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Communicating End Of Life Decisions

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A woman lies silent on a hospital bed high above the sterile tile floor. She is hooked up to three large, elaborate and expensive machines. Feeding tubes act like veins from her nose to the bags of nutrients she needs to hang on to life. With the finest and most advanced technology at their disposal, how much should the doctors and hospital staff do to keep her alive? Should they perform cardiopulmonary resuscitation if her heart stops? Should they use expensive antibiotics to keep infections at bay? Who decides?

Good advance planning for health care decisions is, in reality, a continuing conversation - about values, priorities, the meaning of one's life, and quality of life. We all have a responsibility to set out our wishes for unforeseen circumstances in health care with the possibility that we may be unable to communicate those wishes should the need arise. The need for advance directives may arise as a result of a traumatic life-threatening accident or illness, leaving those caring for you in a dilemma as to what medical treatment you would wish. If there is no advance directive, your loved ones with your physicians will have to decide what is best. They may find the uncertainty and responsibility overwhelming and distressing. In any event, setting out your wishes will increase your chances of receiving the treatment you want. You should also be aware that in the terminal phase of an illness and in the absence of any advance directive or durable power of attorney, a medical practitioner may be put in the position of carrying out treatment without knowing your wishes.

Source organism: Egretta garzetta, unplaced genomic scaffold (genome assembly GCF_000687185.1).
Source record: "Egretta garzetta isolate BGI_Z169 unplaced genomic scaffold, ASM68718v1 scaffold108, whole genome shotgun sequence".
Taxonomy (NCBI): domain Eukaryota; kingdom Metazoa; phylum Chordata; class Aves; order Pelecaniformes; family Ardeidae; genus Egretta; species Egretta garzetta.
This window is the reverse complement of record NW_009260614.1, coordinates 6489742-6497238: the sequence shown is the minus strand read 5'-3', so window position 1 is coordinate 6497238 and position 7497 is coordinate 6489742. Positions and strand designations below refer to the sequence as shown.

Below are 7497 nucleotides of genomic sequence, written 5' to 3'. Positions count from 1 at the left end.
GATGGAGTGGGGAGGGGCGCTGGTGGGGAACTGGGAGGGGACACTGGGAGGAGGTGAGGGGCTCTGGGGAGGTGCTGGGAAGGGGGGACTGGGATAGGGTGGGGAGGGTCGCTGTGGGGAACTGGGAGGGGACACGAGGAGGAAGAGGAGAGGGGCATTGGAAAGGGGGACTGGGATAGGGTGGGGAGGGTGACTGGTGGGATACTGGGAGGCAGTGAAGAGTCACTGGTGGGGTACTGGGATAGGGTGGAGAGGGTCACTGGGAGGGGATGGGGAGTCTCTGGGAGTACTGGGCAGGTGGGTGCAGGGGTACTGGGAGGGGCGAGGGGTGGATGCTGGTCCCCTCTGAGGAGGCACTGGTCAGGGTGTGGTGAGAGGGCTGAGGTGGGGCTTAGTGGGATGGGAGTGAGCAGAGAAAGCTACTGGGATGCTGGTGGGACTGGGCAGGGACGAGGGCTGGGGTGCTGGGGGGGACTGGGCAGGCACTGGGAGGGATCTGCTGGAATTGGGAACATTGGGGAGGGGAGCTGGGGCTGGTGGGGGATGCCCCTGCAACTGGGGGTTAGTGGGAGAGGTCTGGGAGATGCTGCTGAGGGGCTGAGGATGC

The recent case of Terri Schiavo has focused the spotlight on the issue of advance directives. Simply stated, advance directives are written instructions that state what medical procedures you want done in case you have a serious illness or accident and are unable to speak for yourself. Advance directives generally fall into three categories: living will, health care proxy and power of attorney.

Any competent adult may execute a written living will that directs the providing, withholding, or withdrawal of life-sustaining treatment and artificially provided nutrition and hydration. The living will applies when the attending physician determines you are no longer able to understand, appreciate, and direct your medical treatment; and when your attending physician and another physician qualified and experienced in making such diagnosis have personally examined you and have diagnosed that you have a terminal illness or injury or are in a state of permanent unconsciousness. As long as you are able to make your own health care decisions, the living will cannot be used.

In lieu of a written living will, you may elect to name another competent adult to make the decisions regarding the providing, withholding, or withdrawal of life-sustaining treatment and artificially provided nutrition and hydration on your behalf. This designation is often referred to as a health care proxy. (You have the option of giving the health care proxy full authority to make such decisions for you or you can direct your health care proxy the type of decisions to be made). The primary rule in choosing a health care proxy is to select an individual that you trust to make significant health care decisions. This trust usually stems from a relationship



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